The Department of Labor will approve this certification after your employer shows they advertised the job properly and thoroughly searched for U.S. applicants. Generally, this is done by filling out Form ETA-9089.
Second, the employer will file Form I-140 with USCIS on your behalf. This form allows alien workers to live and work in the U.S. permanently. This is the form that will specify that you’re applying for the EB-2 visa.
After USCIS receives your application, they will give you an EB-2 priority date. Think of this date as your spot in the waiting line. Those with an earlier date will be approved first, while those with later dates may have to wait months or even years for their visa.
Lastly, you’ll have to actually apply for your green card. If you’re outside of the U.S. you should go to the nearest consulate for a one-on-one immigration interview. If you pass this interview, all you need to do is wait for your official approval to arrive in the mail.
Applicants already in the U.S. should instead file for an adjustment of status using Form I-485. This will essentially change your visa status over to your new EB-2 visa.
The overall length of the EB-2 process can vary wildly based on the specifics of your case:
- Receiving your PERM certification – 6 months to 2 years.
- Filing Form I-140 – 6 months (if there are no complications).
- Your employer can lower this period to 15 days by paying the Premium Processing Service for an additional fee.
- Filing form I-485 – 6 months (if there are no complications).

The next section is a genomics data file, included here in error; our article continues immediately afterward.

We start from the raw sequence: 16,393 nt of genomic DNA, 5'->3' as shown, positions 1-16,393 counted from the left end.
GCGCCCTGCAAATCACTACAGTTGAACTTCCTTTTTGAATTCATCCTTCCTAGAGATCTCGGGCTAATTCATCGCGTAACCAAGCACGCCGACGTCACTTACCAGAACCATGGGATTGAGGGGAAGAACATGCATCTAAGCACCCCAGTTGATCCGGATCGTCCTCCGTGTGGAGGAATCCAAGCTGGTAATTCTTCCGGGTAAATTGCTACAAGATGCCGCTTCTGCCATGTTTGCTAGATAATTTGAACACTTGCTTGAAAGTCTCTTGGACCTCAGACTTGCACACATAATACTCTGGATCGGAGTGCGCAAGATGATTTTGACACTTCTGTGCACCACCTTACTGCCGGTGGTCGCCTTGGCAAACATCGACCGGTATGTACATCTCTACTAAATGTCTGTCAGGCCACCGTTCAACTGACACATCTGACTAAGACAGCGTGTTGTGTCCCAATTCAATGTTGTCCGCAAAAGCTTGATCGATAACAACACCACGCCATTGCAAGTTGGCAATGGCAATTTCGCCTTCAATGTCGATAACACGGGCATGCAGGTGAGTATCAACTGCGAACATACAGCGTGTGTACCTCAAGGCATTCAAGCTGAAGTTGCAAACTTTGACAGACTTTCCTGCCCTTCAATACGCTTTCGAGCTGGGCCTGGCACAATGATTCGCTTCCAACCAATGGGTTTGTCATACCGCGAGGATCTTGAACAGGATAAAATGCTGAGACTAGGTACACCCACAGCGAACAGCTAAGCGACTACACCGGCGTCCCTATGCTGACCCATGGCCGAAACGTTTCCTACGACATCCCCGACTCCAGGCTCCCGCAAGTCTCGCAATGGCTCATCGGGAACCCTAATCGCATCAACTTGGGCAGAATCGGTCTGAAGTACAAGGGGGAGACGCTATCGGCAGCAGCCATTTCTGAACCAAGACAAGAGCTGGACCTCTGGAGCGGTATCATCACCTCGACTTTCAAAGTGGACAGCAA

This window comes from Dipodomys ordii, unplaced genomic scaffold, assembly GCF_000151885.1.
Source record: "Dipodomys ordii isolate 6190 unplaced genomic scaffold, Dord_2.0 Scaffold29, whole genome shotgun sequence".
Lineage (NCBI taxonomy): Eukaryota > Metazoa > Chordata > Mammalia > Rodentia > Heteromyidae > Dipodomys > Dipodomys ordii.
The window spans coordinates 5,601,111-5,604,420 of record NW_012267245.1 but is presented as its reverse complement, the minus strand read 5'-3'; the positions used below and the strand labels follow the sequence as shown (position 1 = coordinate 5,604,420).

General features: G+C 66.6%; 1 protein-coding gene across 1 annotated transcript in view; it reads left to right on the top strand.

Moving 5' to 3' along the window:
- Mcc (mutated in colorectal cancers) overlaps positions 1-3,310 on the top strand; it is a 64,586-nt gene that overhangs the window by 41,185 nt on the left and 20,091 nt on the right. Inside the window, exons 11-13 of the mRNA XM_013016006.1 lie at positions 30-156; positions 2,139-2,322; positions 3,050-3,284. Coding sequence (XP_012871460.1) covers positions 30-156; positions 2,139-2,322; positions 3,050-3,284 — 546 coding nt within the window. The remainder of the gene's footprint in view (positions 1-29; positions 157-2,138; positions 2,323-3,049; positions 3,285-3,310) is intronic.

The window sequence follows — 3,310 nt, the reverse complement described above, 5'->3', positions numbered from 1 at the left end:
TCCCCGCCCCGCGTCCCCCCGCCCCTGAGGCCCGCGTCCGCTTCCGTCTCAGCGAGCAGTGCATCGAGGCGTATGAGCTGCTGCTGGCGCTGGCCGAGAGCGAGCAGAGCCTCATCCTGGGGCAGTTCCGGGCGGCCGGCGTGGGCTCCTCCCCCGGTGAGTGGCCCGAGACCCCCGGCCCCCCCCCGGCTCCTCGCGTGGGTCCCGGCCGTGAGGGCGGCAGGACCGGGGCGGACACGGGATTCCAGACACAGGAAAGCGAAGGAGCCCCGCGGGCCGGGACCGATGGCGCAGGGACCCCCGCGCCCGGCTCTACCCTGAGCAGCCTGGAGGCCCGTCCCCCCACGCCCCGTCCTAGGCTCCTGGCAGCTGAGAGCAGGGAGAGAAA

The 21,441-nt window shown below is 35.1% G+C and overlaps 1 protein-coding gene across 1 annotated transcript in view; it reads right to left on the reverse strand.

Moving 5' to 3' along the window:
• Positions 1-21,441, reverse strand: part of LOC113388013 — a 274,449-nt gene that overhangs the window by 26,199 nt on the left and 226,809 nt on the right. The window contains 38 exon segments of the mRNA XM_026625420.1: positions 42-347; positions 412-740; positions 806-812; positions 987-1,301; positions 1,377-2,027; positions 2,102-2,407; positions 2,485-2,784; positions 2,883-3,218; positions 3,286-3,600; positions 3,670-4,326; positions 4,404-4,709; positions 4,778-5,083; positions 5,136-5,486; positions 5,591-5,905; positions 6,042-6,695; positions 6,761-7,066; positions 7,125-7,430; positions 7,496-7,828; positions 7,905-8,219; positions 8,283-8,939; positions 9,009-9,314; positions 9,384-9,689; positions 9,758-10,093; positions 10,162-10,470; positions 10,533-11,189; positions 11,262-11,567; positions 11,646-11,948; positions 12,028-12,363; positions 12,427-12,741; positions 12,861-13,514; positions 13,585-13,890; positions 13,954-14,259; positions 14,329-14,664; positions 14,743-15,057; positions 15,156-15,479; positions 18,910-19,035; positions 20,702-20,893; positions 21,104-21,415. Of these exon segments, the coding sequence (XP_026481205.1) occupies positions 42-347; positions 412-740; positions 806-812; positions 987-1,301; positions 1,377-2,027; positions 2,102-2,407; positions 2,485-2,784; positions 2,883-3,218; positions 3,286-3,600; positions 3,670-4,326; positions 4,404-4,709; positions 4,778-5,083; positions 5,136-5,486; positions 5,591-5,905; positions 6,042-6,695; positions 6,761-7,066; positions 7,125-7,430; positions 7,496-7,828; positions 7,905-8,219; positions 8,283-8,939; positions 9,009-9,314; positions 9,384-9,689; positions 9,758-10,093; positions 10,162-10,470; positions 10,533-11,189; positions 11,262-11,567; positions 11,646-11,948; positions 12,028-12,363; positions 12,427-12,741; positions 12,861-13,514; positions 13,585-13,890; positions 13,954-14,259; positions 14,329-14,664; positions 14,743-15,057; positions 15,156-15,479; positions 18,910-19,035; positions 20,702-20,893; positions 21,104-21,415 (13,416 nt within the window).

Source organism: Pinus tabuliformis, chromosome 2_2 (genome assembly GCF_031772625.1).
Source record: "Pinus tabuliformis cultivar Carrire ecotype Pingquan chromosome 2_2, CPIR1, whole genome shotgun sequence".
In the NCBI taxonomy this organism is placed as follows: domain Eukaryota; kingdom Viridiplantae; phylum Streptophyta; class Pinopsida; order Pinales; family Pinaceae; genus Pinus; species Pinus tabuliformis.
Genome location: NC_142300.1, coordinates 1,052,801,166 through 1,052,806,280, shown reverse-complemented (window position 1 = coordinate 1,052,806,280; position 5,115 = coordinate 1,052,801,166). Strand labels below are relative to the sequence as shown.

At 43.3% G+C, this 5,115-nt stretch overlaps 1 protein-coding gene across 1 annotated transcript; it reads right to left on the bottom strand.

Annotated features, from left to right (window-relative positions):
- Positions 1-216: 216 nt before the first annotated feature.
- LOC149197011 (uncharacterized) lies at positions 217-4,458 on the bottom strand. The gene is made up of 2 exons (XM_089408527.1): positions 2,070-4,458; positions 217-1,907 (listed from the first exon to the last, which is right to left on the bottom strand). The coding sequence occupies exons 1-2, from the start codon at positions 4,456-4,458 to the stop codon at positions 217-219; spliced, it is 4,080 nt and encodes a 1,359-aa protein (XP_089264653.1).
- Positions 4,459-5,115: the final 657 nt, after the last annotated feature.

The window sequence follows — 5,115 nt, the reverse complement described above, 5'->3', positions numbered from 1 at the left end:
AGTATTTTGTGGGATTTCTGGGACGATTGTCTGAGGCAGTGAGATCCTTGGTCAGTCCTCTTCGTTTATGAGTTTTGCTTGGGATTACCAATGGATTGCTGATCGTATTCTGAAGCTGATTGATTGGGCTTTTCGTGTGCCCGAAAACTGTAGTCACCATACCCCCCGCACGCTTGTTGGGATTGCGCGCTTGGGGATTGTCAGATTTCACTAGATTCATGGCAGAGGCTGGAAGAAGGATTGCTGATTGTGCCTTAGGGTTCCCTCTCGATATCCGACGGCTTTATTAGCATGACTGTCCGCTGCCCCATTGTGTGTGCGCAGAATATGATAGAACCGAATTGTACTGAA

So, at its shortest the EB-2 process can last for a few months. At its longest, the EB-2 process can last several years. Further, applicants from popular countries such as India and China may also have to wait for an additional few years. This is due to restrictions on exactly how many EB visas the U.S. can approve each year.
For these reasons, it’s highly recommended you consult with an experienced immigration attorney before starting the process in full.
Can I Bring My Family?
Yes, the EB-2 visa does allow you to bring your family with you. Your spouse and any children under the age of 21 (who are not married) may apply for immigration status. They are also eligible to file for the Employment Authorization Document (EAD) while you are both permanent residents.
Your spouse will apply for E21 status while any unmarried children under the age of 21 may apply for E22 status.
USCIS allows experienced individuals to apply for permanent visas in the U.S. under the EB-2 program. Generally, these individuals will have their new employers apply on their behalf. Of the five Employment-Based visas, the EB-2 visa is slightly harder to obtain, but also provides many benefits to successful applicants.
If you have an advanced degree, an exceptional ability, or think you may qualify for the National Interest Waiver, the EB-2 visa can be a relatively quick an easy way to enter the U.S. permanently for work. However, always consult with an attorney before applying for this visa.
An experienced immigration attorney can help you navigate the many pitfalls of the application and make sure you’re fully prepared for the lengthy process when start your application.